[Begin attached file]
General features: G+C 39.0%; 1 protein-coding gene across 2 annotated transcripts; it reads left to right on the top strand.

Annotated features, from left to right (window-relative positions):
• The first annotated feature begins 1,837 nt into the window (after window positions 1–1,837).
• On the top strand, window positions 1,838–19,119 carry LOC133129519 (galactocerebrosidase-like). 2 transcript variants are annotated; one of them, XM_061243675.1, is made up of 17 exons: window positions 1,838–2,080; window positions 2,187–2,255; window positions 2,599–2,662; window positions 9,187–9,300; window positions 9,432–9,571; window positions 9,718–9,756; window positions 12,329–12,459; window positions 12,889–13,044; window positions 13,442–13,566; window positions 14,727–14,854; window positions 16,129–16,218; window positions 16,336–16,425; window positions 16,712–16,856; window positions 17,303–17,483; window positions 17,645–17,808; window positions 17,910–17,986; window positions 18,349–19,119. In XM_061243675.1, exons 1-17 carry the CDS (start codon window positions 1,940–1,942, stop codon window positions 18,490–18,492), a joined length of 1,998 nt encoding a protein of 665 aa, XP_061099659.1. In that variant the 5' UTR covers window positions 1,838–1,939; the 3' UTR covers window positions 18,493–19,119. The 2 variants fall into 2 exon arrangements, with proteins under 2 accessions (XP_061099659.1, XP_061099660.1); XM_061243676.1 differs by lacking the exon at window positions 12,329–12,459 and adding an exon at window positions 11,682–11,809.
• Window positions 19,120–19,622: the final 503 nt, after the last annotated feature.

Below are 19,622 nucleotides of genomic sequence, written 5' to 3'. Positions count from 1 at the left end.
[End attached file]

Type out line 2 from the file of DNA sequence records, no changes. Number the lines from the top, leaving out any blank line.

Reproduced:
Annotated features, from left to right (window-relative positions):